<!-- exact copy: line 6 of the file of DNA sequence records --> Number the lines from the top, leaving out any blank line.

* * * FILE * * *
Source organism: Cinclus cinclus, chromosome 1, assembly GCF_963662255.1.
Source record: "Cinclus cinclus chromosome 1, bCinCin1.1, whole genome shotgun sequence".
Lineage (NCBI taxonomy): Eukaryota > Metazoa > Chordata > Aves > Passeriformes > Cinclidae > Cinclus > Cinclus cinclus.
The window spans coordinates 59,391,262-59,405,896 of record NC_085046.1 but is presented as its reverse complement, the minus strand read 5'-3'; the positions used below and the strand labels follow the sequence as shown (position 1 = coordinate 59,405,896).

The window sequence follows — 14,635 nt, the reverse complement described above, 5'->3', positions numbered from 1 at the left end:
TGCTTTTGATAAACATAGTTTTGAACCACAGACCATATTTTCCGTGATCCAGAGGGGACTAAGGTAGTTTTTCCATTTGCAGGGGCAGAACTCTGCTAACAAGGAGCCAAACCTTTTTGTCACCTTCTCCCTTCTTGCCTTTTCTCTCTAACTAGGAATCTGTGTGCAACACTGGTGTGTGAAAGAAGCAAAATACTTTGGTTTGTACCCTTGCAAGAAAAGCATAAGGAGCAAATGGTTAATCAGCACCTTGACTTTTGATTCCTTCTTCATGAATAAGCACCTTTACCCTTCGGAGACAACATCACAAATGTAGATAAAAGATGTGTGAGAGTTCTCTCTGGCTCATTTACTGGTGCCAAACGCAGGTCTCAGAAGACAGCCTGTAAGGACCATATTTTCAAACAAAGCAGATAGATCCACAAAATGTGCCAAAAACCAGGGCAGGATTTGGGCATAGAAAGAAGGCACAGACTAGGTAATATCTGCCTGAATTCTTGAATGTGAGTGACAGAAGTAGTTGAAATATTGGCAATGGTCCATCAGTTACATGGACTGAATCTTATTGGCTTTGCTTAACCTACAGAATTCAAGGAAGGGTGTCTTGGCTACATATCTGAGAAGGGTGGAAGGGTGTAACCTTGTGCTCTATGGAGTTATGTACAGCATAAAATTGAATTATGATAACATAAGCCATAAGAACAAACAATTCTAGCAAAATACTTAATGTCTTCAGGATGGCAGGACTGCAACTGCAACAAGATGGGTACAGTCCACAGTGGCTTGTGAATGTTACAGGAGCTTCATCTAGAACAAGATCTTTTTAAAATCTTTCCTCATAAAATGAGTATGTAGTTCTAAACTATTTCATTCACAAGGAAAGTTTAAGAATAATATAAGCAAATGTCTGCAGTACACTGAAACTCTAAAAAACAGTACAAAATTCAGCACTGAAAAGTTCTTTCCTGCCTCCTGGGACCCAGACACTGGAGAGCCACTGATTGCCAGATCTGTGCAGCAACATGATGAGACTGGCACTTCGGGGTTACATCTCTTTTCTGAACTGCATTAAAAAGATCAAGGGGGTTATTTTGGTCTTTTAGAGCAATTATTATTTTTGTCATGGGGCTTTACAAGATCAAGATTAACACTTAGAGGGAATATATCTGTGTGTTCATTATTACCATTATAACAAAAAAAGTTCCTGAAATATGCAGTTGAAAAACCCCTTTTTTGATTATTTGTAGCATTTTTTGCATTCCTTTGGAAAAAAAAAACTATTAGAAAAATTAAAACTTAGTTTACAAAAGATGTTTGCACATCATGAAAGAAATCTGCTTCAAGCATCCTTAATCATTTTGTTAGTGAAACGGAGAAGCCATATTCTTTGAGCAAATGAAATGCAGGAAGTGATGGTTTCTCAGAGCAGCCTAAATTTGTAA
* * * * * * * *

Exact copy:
TGCTTTTGATAAACATAGTTTTGAACCACAGACCATATTTTCCGTGATCCAGAGGGGACTAAGGTAGTTTTTCCATTTGCAGGGGCAGAACTCTGCTAACAAGGAGCCAAACCTTTTTGTCACCTTCTCCCTTCTTGCCTTTTCTCTCTAACTAGGAATCTGTGTGCAACACTGGTGTGTGAAAGAAGCAAAATACTTTGGTTTGTACCCTTGCAAGAAAAGCATAAGGAGCAAATGGTTAATCAGCACCTTGACTTTTGATTCCTTCTTCATGAATAAGCACCTTTACCCTTCGGAGACAACATCACAAATGTAGATAAAAGATGTGTGAGAGTTCTCTCTGGCTCATTTACTGGTGCCAAACGCAGGTCTCAGAAGACAGCCTGTAAGGACCATATTTTCAAACAAAGCAGATAGATCCACAAAATGTGCCAAAAACCAGGGCAGGATTTGGGCATAGAAAGAAGGCACAGACTAGGTAATATCTGCCTGAATTCTTGAATGTGAGTGACAGAAGTAGTTGAAATATTGGCAATGGTCCATCAGTTACATGGACTGAATCTTATTGGCTTTGCTTAACCTACAGAATTCAAGGAAGGGTGTCTTGGCTACATATCTGAGAAGGGTGGAAGGGTGTAACCTTGTGCTCTATGGAGTTATGTACAGCATAAAATTGAATTATGATAACATAAGCCATAAGAACAAACAATTCTAGCAAAATACTTAATGTCTTCAGGATGGCAGGACTGCAACTGCAACAAGATGGGTACAGTCCACAGTGGCTTGTGAATGTTACAGGAGCTTCATCTAGAACAAGATCTTTTTAAAATCTTTCCTCATAAAATGAGTATGTAGTTCTAAACTATTTCATTCACAAGGAAAGTTTAAGAATAATATAAGCAAATGTCTGCAGTACACTGAAACTCTAAAAAACAGTACAAAATTCAGCACTGAAAAGTTCTTTCCTGCCTCCTGGGACCCAGACACTGGAGAGCCACTGATTGCCAGATCTGTGCAGCAACATGATGAGACTGGCACTTCGGGGTTACATCTCTTTTCTGAACTGCATTAAAAAGATCAAGGGGGTTATTTTGGTCTTTTAGAGCAATTATTATTTTTGTCATGGGGCTTTACAAGATCAAGATTAACACTTAGAGGGAATATATCTGTGTGTTCATTATTACCATTATAACAAAAAAAGTTCCTGAAATATGCAGTTGAAAAACCCCTTTTTTGATTATTTGTAGCATTTTTTGCATTCCTTTGGAAAAAAAAAACTATTAGAAAAATTAAAACTTAGTTTACAAAAGATGTTTGCACATCATGAAAGAAATCTGCTTCAAGCATCCTTAATCATTTTGTTAGTGAAACGGAGAAGCCATATTCTTTGAGCAAATGAAATGCAGGAAGTGATGGTTTCTCAGAGCAGCCTAAATTTGTAA